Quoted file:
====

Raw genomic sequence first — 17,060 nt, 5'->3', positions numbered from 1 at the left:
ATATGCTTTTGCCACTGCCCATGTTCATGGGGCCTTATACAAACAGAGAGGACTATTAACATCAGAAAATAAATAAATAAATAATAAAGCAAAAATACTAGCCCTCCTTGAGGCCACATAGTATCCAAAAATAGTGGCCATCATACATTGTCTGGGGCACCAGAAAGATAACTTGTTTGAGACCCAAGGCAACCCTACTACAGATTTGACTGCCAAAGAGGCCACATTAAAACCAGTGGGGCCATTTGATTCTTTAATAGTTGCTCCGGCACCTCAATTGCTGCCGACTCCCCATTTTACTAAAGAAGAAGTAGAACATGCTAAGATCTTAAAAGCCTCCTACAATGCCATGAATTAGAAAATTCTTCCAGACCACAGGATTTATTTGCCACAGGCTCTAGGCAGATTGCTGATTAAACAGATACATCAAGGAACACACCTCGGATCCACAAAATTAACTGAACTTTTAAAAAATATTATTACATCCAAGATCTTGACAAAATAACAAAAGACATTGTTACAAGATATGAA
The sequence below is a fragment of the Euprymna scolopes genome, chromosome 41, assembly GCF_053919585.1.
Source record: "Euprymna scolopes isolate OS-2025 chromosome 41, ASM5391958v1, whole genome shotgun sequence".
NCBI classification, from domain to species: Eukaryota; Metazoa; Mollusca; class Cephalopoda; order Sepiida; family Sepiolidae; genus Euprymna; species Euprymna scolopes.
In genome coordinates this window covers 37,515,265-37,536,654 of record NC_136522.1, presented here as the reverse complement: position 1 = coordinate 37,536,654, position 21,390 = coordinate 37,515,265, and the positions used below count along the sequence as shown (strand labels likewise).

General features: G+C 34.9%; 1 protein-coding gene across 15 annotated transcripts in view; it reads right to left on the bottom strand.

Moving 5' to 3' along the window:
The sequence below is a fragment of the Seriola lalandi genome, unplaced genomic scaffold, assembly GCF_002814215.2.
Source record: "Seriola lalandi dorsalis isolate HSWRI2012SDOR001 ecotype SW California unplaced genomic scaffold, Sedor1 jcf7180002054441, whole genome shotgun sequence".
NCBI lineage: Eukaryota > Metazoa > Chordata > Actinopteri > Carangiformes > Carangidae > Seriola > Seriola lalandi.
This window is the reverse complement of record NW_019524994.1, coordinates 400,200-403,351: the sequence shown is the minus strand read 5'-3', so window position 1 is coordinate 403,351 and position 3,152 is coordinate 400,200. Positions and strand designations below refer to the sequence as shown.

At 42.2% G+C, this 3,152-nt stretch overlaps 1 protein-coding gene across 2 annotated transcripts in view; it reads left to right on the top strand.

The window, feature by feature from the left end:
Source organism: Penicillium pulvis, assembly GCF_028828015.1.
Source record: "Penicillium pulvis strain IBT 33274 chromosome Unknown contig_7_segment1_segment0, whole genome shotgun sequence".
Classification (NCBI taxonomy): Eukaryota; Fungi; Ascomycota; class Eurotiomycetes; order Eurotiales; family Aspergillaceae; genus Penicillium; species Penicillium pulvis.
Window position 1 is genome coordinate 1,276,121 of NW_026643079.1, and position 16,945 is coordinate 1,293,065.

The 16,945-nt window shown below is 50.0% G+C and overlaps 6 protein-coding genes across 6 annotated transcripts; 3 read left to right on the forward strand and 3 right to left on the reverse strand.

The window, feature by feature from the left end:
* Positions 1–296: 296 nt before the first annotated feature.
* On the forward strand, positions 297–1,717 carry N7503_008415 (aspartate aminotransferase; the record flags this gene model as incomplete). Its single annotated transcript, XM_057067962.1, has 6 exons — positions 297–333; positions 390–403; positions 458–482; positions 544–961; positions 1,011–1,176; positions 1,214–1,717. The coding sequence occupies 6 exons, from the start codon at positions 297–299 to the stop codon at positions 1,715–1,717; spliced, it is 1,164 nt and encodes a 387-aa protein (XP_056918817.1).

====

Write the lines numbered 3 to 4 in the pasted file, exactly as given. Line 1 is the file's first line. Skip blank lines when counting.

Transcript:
The sequence below is a fragment of the Euprymna scolopes genome, chromosome 41, assembly GCF_053919585.1.
Source record: "Euprymna scolopes isolate OS-2025 chromosome 41, ASM5391958v1, whole genome shotgun sequence".